In our constant search for innovative and original ways to use uncrewed aviation to perform traditional commercial or industrial tasks in a different and more efficient manner, we come across examples of ingenuity and creativity all over the world.
This time we found a company in Colombia that had to combine 27 different technologies to accomplish a specific task. Xenital, a Bogota-based engineering company, had to dig deep into the existing technology pool to find the different components of a solution that the customer required. We connected with Sebastian Uribe, founder and CEO of Xenital, for a fascinating conversation about his company and the challenges of creating workflows with drones.
“For years, I worked for a large, traditional engineering company here in Colombia but when I heard about drones, I immediately proposed to management to add them to our existing solutions to reduce costs and time in our processes,” Uribe said. “Unfortunately, my proposal fell on deaf ears, so I decided to resign and create my own engineering enterprise with the sole focus of improving everything I knew how to do with the aid of an uncrewed aircraft.”
Colombia has one of the most challenging geographies of any country in the northern hemisphere. It is where the Andes emerge from the ground, creating the longest continental mountain range in the world, extending for thousands of miles south all the way to Patagonia in Chile. When you combine these tall mountains with a tropical climate, you get a challenging mixture of high slopes and thick, humid forest.
“From the engineering point of view, Colombia present unique challenges to road designers and builders,” Uribe said. “Bridges have to be constructed with huge provisions for landslides, earthquakes and constant humidity, and sometimes, even with all these added safety features, a structure collapses, bringing isolation to entire communities. In Colombia, we live in a constant state of building and rebuilding.”
This cyclical environment of built-by-humans and destroyed-by-nature has created an industry for constant preventive inspections, as well as after-the-accident reviews and analysis. Xenital has created specific workflows for both scenarios, and the use of drones alone was not providing engineers with the answers they were looking for.
“Flying a collapsed bridge in a dense forest and slopes of over 45o is not only challenging, but if you don’t have the right sensors, the resulting data might be useless,” said Uribe. “This is where we decided to be bold and to add different sensors and multiple approaches to make sure our product would be exactly what the engineers need to determine what happened and how to prevent it from happening again. It’s a huge responsibility.”
Currently, the government of Colombia is embarked in an ambitious project to add more rural paved roads and bridges to give access to isolated communities but also enhance the public transportation networks in cities such as Bogota, which suffers from chronic traffic jams due to the challenging nature of its mountainous geography.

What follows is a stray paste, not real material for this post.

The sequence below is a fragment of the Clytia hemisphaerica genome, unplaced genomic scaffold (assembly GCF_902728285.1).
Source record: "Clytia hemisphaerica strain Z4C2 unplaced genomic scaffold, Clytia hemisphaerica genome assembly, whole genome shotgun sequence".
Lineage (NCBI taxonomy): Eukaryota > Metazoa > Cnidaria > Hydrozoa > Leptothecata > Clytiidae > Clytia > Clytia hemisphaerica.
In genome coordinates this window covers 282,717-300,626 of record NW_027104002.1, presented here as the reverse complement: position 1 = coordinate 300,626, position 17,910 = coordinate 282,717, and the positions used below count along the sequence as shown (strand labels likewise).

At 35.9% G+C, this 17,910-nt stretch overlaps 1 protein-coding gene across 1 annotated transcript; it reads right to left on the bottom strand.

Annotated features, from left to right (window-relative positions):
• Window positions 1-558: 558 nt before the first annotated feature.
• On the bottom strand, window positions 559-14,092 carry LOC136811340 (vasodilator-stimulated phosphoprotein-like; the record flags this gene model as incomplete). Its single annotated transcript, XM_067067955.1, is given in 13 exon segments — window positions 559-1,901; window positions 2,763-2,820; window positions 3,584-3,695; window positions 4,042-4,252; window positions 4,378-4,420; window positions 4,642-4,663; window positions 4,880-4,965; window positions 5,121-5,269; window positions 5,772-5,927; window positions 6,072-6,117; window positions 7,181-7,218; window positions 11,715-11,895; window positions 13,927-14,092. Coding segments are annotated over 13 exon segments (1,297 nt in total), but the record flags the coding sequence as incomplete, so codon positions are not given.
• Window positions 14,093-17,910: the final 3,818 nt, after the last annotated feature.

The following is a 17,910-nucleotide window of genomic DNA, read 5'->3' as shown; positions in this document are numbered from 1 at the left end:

“We are helping the engineers building the Bogota Metro with constant volumetric calculations in order to keep track of excavations and earth movements,” Uribe stated. “It is forecasted that the excavation for the metro will move 1.6 million cubic yards of dirt that needs to be accounted for, and the traditional method of using multiple ground crews was becoming unviable as the construction became more complex. Our proposal to do it constantly from the air without interfering with ground operations was received with enthusiasm by the building company, and now we are constantly flying and calculating with a high degree of accuracy daily earth movements around the excavation sites.”
As roads and bridges are constructed, the need to monitor them and keep an eye on structural weakness opens a new business opportunity that Xenital approached with laser scanners and ground vehicles.
“Using 360o cameras and high precision GNSS receivers, we were able to create a truck that we could drive on all sorts of roads and form an accurate photogrammetric model of all structures that engineers can use to monitor the health and maintenance needs of specific routes,” said Uribe. “There are over 9,000 miles of roads in Colombia that need to be monitored, and we have integrated a number of technologies to create a system that can do the job faster and more accurately. We expect this industry to be one of our greatest revenue generators for years to come at a national and international level.”
Constant humidity and persistent fog and mist in high areas has also created a new engineering problem of a different sort: corrosion in cellular towers. To address the problem, Xenital has created a workflow using BIM (Building Information Modelling) to help telecommunications companies perform preventive maintenance and avoid service interruptions.
“Cell towers are a bit outside of our traditional construction scope but when we heard of the constant failure rate of these indispensable communication tools, we decided to create a workflow specifically designed to efficiently fly the tower with a couple of sensors and in record time create a 3D model that would give engineers the information they need to assign repair or maintenance crews to specific parts in designated towers. It was a hit and now we are expanding into other regions of the country,” Uribe reported.
It is clear by now that the use of small uncrewed aviation is changing the face of engineering in a plethora of areas and industries. Xenital is another example of what ingenuity and creativity can do when environmental realities conflict with the need to communicate with each other and also provide ways of people to move from one place to the next, opening trade routes and improving the lives of everyone involved.